About
Nonprofit Tools
Contact
Help

Search by country

Jordan

Jordan

Summary

Jordan, previously part of the Ottoman empire, was given to Britain to govern after World War 1 and gained complete independence in 1946. Jordan is facing a large refugee crisis from the Syrian conflict, and the international community has supplied only a fraction of the financial aid that is needed to accommodate the number of people living in the country. Water scarcity is a major problem, but the government is in the process of building a desalination system called the Red Sea Dead Sea Project to ensure water for future generations.1 1 https://www.cia.gov/library/publications/the-world-factbook/geos/jo.html

Demographics

Nationality
Jordanian
Population
6,482,081 (July 2013 est.)
Ethnic Groups
Languages
Religions

Explore Jordan Subcases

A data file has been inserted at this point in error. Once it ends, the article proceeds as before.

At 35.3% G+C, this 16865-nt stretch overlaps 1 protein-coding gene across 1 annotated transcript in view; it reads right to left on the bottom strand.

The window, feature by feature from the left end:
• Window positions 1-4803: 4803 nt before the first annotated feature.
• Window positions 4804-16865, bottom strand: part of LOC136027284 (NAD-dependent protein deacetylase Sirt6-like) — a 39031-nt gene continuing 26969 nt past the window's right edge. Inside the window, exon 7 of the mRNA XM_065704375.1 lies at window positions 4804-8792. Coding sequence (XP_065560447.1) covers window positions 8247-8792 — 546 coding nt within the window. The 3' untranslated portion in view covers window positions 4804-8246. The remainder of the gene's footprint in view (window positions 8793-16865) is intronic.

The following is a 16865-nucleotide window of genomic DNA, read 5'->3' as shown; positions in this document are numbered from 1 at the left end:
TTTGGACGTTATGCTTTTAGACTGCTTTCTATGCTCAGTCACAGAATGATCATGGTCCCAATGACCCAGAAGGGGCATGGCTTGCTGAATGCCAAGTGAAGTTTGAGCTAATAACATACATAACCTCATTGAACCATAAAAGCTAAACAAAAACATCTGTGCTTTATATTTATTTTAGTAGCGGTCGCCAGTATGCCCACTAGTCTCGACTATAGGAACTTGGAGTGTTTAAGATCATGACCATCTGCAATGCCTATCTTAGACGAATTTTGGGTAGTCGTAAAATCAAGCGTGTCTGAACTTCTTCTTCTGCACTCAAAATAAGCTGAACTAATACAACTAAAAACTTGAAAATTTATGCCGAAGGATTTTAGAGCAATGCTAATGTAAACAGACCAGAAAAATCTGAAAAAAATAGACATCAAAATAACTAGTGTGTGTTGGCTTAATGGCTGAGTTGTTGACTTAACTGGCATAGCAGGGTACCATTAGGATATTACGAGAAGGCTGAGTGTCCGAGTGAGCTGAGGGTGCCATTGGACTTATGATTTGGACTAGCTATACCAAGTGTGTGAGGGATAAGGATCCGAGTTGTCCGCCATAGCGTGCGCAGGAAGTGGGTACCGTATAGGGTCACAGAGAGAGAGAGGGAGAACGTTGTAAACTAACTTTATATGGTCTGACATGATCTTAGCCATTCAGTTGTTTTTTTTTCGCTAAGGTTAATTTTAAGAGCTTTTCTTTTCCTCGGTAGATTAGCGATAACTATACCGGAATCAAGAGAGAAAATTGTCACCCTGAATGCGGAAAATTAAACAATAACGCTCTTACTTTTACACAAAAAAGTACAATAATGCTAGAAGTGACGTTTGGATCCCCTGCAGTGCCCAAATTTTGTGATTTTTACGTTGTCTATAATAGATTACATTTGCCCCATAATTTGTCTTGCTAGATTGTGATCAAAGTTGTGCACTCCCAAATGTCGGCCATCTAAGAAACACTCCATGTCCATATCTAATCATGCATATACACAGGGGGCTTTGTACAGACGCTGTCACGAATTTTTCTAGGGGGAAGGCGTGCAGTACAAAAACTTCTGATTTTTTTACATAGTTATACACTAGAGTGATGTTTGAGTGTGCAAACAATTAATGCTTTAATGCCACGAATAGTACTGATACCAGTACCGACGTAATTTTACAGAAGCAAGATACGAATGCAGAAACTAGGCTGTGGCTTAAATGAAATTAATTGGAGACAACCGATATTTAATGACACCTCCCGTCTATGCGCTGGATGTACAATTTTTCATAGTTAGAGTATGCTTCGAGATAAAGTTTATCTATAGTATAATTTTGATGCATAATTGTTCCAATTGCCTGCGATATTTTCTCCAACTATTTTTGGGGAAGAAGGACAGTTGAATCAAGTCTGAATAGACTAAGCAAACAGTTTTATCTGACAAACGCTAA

Click and view Jordan subcases and learn more about our Jordan

Environment
Family
Poverty
Religion
Clean Water
Economy
Government
Health
Children
Human Rights
Education
Animals

Environment

Climate change and water scarcity are two of the most pressing environmental concerns for Jordanian citizens. Small scale subsistence farmers are finding it very difficult to make a living when water is scarce. There are underground aquifers that are being depleted at twice the rate that they should. The water scarcity issues have increased the use of illegal water pumping throughout the country.1 In 2013 Jordan, Israel, and Palestine created an agreement to work together to build desalination plants on the banks of the Red Sea and Dead Sea, but recent Israeli-Jordanian tensions have caused many to question whether the project will remain part of a inter-state agreement, or if Jordan will invoke full control of the plant.2

Family